5/23 Letters to the editor

Christian group deserved hospitality
Regarding Friday’s article, ‘“Progressive’ Christians spread message in Clovis,” by Tonya Garner:

Upon reading the article I was concerned that God would deal harshly with the Christian community and the Clovis Ministerial Alliance as the twin cities of Sodom and Gomorrah for committing the same sin of failing to show hospitality to strangers in their midst.

Then upon reflection I realized that the God I follow is one of justice, love, and tolerance and one that provides all a second chance.

Christopher George

Anyone has right to question dependability of candidates
I have news for everyone who has so vehemently attacked Chet Spear for his May 10 letter (“Sheriff should be willing to risk life”). Anyone has the right and obligation to question the dependability, trustworthiness and dedication of Matt Murray or any candidate running for one of the most powerful law enforcement positions in the state in any manner they choose.

In response to Michelle Holguin’s May 17 letter (“Mudslinging letter unfair, out of line”), Matt Murray didn’t just “come upon” the horrific wreckage that fateful night in 1992. He was already deeply involved in the situation before the drunken driver ever got that far. By his own admission in the CNJ coverage of the trial, Murray set up his patrol car as a roadblock between Charles Landgraf and Clovis, but abandoned that post after realizing his life was in danger.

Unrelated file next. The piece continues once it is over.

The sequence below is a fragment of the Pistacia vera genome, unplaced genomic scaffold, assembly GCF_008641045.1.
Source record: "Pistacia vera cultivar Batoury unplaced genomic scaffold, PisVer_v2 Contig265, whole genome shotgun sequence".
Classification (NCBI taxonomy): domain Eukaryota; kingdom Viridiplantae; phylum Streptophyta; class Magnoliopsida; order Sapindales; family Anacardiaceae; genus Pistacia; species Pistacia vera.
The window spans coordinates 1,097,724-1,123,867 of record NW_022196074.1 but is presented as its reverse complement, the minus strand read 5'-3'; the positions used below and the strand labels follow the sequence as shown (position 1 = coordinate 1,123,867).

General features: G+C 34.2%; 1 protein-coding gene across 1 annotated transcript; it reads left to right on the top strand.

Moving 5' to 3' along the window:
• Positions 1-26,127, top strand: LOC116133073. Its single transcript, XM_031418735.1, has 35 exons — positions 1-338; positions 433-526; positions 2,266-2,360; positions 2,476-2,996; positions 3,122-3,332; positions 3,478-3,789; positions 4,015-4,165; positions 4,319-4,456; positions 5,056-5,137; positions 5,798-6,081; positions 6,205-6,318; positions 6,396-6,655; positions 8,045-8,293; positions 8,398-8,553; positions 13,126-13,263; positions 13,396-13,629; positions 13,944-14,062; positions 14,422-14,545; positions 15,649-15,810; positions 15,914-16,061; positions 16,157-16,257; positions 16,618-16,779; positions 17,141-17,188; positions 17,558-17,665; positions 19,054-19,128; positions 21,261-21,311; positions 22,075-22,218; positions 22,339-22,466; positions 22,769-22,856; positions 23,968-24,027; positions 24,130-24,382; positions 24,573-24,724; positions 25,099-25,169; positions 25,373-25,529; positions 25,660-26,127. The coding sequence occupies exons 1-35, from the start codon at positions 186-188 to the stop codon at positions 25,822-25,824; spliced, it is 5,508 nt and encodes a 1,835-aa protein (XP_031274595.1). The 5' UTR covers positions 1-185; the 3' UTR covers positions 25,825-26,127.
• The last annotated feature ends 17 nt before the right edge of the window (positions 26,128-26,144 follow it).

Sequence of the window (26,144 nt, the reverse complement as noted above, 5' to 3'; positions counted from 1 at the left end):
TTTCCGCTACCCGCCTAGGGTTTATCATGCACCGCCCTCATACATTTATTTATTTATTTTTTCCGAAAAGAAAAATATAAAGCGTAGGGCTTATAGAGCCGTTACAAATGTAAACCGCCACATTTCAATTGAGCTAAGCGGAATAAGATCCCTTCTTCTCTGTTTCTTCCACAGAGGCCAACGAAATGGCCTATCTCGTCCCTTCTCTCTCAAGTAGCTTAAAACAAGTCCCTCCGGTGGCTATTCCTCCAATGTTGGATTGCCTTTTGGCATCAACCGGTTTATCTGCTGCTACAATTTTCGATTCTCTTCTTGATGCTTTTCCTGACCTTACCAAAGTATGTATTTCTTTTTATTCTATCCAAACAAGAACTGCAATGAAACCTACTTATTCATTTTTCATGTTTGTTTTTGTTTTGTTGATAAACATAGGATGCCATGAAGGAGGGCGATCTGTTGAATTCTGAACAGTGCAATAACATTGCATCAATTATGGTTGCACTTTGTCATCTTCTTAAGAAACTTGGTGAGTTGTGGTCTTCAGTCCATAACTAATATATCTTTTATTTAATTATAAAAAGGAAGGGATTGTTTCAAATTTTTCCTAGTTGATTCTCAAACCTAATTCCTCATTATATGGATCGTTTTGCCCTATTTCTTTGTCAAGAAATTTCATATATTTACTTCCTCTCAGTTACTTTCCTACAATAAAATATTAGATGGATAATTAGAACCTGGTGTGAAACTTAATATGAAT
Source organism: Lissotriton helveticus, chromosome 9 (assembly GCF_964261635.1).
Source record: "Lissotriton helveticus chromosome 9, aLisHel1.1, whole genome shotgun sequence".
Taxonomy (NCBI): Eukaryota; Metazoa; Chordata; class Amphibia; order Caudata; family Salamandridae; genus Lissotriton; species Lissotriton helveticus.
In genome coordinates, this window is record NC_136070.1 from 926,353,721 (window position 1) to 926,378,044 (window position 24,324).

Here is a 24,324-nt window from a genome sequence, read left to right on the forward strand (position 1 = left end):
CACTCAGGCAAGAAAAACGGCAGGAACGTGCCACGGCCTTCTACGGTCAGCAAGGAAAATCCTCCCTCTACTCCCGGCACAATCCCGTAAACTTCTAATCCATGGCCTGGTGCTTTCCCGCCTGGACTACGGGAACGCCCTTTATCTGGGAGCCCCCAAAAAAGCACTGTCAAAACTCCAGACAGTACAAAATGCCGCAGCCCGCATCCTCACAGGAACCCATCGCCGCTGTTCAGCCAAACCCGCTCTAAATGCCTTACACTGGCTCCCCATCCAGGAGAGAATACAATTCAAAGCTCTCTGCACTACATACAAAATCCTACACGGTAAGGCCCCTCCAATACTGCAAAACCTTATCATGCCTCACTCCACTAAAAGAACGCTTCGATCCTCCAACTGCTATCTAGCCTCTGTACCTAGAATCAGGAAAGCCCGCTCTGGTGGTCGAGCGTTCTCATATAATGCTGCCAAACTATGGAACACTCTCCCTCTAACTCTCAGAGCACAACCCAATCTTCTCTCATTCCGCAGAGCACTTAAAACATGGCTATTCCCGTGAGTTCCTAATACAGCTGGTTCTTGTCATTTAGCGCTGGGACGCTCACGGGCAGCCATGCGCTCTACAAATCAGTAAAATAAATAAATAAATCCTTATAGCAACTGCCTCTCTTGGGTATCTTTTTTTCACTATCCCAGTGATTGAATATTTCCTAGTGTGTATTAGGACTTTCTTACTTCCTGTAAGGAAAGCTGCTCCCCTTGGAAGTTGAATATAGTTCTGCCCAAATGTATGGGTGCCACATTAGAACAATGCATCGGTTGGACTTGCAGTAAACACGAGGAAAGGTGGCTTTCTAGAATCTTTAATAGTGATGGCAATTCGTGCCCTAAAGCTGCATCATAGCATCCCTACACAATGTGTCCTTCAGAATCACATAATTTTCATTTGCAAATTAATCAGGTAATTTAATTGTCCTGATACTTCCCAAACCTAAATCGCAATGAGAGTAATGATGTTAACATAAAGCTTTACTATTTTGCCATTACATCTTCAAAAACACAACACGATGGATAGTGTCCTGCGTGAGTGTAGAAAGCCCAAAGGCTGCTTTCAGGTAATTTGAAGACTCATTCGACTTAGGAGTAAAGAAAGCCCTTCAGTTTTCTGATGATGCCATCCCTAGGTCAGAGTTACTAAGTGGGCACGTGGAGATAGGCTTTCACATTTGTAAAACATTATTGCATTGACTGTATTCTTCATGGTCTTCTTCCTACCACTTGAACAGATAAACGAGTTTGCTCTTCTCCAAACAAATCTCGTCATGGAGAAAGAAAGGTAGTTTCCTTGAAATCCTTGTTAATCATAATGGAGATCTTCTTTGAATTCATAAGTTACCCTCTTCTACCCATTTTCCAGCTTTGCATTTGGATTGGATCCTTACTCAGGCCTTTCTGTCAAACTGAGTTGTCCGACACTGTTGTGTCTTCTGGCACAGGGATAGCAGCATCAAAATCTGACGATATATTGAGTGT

Spear’s point in his letter was that when law enforcement officers strap on the uniform, they also strap on the responsibility of the job, which entails putting their lives on the line. Past performance indicates Matt Murray isn’t willing to do that.

After resigning as a Curry County deputy, Murray was later appointed Curry County sheriff by the County Commission. He left that position, too.

Before all the letters pour in regarding my right to voice my opinion about this county’s sheriff candidate’s credibility, let me save them the trouble. As a resident of Parmer County, Texas, I am separated from Curry County by railroad tracks. I travel the roads of Curry County every day, have a business in Curry County and pay taxes in Curry County and in the state of New Mexico. I am very concerned about who will be in charge of patrolling Curry County to prevent and solve real crimes.

Glenda Bly